Animal Model Core B will provide all mice used in Projects 1, 2, and 3. The Core will be responsible for ordering mice, performing various manipulations required to induce experimental colitis, maintaining a specific pathogen-free barrier facility, performing roufine surveys, to ensure absence of pathogens in the colony, and assist in harvesting tissues from mice. Centralization of these functions in an Animal Model Core provides uniformity and quality control of mice being studied in the various projects, reduces cost, and will help conserve numbers of mice required by ensuring their optimal use in the projects.
A second aim of the Animal Model Core is that of centralized pathologic analyses which will be performed by Dr. Trenton Schoeb, an expert veterinary pathologist. Tissue sections from the various projects are coded prior to interpretation and quantitative scoring where needed. This facilitates interactions among the projects and also the comparison of results between them. A third purpose of the Animal Model Core is to provide genetically modified transgenic and knockout mouse strains for use in experiments in the various projects. All of the above Aims have been accomplished in the previous cycle. In regard to the third Aim, during the previous cycle a number of novel genetically-modified mouse lines have been generated in Projects 1, 2, and 3 that have been extremely valuable in addressing innate and adaptive immunity to the microbiota, which is the central goal of this Program Project. These mouse lines include a CBirl flagellin T cell receptor transgenic mouse, an IL-10/Thy1.1 reporter mouse (lOBiT), an IL-17F/Thy1.1 reporter mouse, and an IFNy/Thyl.l reporter mouse. These mouse lines will be housed in Core B and made available to the different projects in this renewal application. Dr. Charies Elson will serve as Director and Dr. Casey Weaver will serve as Co- Director in this Core. Dr. Sam Cartner from the Department of Comparative Medicine will serve as Consultant. An Oversight Committee consisting of the PI of each Project plus Drs. Schoeb and Cartner will oversee the usage and function of the Core.

Public Health Relevance

Inflammatory Bowel Disease afflicts 1.4 million Americans. Experimental mouse models of IBD have contributed great insights into the abnormal immune response to the microbiota that results in IBD. This Core will provide genetically-modified mice to the Projects in support of studies on the fundamental mechanisms of IBD.

National Institute of Health (NIH)
National Institute of Diabetes and Digestive and Kidney Diseases (NIDDK)
Research Program Projects (P01)
Project #
Application #
Study Section
Special Emphasis Panel (ZDK1-GRB-7)
Project Start
Project End
Budget Start
Budget End
Support Year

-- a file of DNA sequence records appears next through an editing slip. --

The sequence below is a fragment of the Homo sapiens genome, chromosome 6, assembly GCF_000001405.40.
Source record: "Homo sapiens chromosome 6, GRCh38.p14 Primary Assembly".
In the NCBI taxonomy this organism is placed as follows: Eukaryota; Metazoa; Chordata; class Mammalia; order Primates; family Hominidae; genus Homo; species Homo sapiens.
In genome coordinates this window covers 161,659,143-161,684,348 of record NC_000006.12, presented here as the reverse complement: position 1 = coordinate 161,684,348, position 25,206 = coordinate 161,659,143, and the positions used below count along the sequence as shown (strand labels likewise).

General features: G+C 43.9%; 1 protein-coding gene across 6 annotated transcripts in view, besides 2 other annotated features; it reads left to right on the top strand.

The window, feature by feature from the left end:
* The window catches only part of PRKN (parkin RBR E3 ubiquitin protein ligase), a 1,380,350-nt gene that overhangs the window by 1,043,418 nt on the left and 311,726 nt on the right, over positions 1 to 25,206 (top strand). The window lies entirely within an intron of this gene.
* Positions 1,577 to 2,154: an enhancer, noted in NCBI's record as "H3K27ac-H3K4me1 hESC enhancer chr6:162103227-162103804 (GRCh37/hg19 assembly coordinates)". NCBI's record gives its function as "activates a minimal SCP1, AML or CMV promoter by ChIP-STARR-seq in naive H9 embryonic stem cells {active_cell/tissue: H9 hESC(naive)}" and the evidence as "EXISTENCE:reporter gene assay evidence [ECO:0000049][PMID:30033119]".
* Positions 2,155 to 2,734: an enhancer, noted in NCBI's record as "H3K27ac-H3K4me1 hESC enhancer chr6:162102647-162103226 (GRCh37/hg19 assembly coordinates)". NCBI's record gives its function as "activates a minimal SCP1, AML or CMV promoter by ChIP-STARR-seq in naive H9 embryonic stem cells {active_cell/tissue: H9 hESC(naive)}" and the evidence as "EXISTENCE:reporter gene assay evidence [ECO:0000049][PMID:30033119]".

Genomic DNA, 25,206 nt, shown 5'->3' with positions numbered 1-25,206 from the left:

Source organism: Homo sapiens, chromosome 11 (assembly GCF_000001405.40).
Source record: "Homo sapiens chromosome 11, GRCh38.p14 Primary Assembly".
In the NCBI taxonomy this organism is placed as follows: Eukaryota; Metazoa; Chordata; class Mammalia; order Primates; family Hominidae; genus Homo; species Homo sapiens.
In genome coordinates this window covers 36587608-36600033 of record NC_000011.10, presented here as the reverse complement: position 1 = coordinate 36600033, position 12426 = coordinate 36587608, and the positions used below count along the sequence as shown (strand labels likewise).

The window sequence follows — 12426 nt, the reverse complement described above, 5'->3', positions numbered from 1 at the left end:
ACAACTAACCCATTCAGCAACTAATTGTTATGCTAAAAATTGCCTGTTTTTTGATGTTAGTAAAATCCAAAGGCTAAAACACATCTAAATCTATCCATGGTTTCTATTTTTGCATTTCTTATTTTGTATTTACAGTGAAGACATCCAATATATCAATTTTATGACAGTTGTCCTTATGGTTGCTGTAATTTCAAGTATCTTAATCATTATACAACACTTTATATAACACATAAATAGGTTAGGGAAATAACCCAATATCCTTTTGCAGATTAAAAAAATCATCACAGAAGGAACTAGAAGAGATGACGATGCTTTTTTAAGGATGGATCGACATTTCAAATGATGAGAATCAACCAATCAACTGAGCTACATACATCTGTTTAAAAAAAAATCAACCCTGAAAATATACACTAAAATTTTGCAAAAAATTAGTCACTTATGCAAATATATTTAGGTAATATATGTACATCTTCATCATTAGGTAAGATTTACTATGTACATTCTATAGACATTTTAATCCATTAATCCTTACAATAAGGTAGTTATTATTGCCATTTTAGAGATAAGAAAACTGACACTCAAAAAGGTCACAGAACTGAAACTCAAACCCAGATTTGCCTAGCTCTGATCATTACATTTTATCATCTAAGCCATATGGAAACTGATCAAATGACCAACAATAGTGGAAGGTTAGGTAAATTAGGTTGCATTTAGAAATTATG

Fiscal Year
Total Cost
Indirect Cost
University of Alabama Birmingham
United States
Zip Code
Balasubramani, Anand; Winstead, Colleen J; Turner, Henrietta et al. (2014) Deletion of a conserved cis-element in the Ifng locus highlights the role of acute histone acetylation in modulating inducible gene transcription. PLoS Genet 10:e1003969
Wang, Yan; Godec, Jernej; Ben-Aissa, Khadija et al. (2014) The transcription factors T-bet and Runx are required for the ontogeny of pathogenic interferon-?-producing T helper 17 cells. Immunity 40:355-66
Wolf, Kyle J; Daft, Joseph G; Tanner, Scott M et al. (2014) Consumption of acidic water alters the gut microbiome and decreases the risk of diabetes in NOD mice. J Histochem Cytochem 62:237-50
Alexander, Katie L; Targan, Stephan R; Elson 3rd, Charles O (2014) Microbiota activation and regulation of innate and adaptive immunity. Immunol Rev 260:206-20
Cao, Anthony T; Yao, Suxia; Stefka, Andrew T et al. (2014) TLR4 regulates IFN-? and IL-17 production by both thymic and induced Foxp3+ Tregs during intestinal inflammation. J Leukoc Biol 96:895-905
Staley, Elizabeth M; Tanner, Scott M; Daft, Joseph G et al. (2013) Maintenance of host leukocytes in peripheral immune compartments following lethal irradiation and bone marrow reconstitution: implications for graft versus host disease. Transpl Immunol 28:112-9
Basu, Rajatava; Hatton, Robin D; Weaver, Casey T (2013) The Th17 family: flexibility follows function. Immunol Rev 252:89-103
Viaud, Sophie; Saccheri, Fabiana; Mignot, Gregoire et al. (2013) The intestinal microbiota modulates the anticancer immune effects of cyclophosphamide. Science 342:971-6
Zindl, Carlene L; Lai, Jen-Feng; Lee, Yun Kyung et al. (2013) IL-22-producing neutrophils contribute to antimicrobial defense and restitution of colonic epithelial integrity during colitis. Proc Natl Acad Sci U S A 110:12768-73
Hepworth, Matthew R; Monticelli, Laurel A; Fung, Thomas C et al. (2013) Innate lymphoid cells regulate CD4+ T-cell responses to intestinal commensal bacteria. Nature 498:113-7

Showing the most recent 10 out of 50 publications